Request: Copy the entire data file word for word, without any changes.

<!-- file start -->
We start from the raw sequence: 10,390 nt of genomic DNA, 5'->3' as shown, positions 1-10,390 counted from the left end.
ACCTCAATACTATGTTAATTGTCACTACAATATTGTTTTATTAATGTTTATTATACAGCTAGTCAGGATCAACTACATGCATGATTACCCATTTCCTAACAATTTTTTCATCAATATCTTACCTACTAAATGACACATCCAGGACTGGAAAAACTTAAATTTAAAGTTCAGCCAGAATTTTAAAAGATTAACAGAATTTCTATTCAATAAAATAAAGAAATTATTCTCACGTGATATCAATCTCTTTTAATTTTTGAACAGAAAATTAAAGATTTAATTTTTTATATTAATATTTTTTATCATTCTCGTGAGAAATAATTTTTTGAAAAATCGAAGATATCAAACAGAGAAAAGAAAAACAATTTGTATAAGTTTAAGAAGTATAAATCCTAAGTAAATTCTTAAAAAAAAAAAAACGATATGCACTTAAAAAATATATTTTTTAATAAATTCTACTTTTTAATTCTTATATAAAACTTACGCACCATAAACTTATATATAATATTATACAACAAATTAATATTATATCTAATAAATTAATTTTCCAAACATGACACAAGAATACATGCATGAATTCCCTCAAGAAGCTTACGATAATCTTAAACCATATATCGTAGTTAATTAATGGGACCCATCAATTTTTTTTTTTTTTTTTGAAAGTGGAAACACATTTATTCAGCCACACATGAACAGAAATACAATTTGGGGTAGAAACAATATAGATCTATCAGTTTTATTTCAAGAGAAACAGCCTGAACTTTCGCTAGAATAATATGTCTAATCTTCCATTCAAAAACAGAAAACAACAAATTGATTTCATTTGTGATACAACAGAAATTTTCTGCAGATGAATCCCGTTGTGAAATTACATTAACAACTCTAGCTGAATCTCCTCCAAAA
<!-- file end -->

We start from the raw sequence: 10,390 nt of genomic DNA, 5'->3' as shown, positions 1-10,390 counted from the left end.
ACCTCAATACTATGTTAATTGTCACTACAATATTGTTTTATTAATGTTTATTATACAGCTAGTCAGGATCAACTACATGCATGATTACCCATTTCCTAACAATTTTTTCATCAATATCTTACCTACTAAATGACACATCCAGGACTGGAAAAACTTAAATTTAAAGTTCAGCCAGAATTTTAAAAGATTAACAGAATTTCTATTCAATAAAATAAAGAAATTATTCTCACGTGATATCAATCTCTTTTAATTTTTGAACAGAAAATTAAAGATTTAATTTTTTATATTAATATTTTTTATCATTCTCGTGAGAAATAATTTTTTGAAAAATCGAAGATATCAAACAGAGAAAAGAAAAACAATTTGTATAAGTTTAAGAAGTATAAATCCTAAGTAAATTCTTAAAAAAAAAAAAACGATATGCACTTAAAAAATATATTTTTTAATAAATTCTACTTTTTAATTCTTATATAAAACTTACGCACCATAAACTTATATATAATATTATACAACAAATTAATATTATATCTAATAAATTAATTTTCCAAACATGACACAAGAATACATGCATGAATTCCCTCAAGAAGCTTACGATAATCTTAAACCATATATCGTAGTTAATTAATGGGACCCATCAATTTTTTTTTTTTTTTTTGAAAGTGGAAACACATTTATTCAGCCACACATGAACAGAAATACAATTTGGGGTAGAAACAATATAGATCTATCAGTTTTATTTCAAGAGAAACAGCCTGAACTTTCGCTAGAATAATATGTCTAATCTTCCATTCAAAAACAGAAAACAACAAATTGATTTCATTTGTGATACAACAGAAATTTTCTGCAGATGAATCCCGTTGTGAAATTACATTAACAACTCTAGCTGAATCTCCTCCAAAA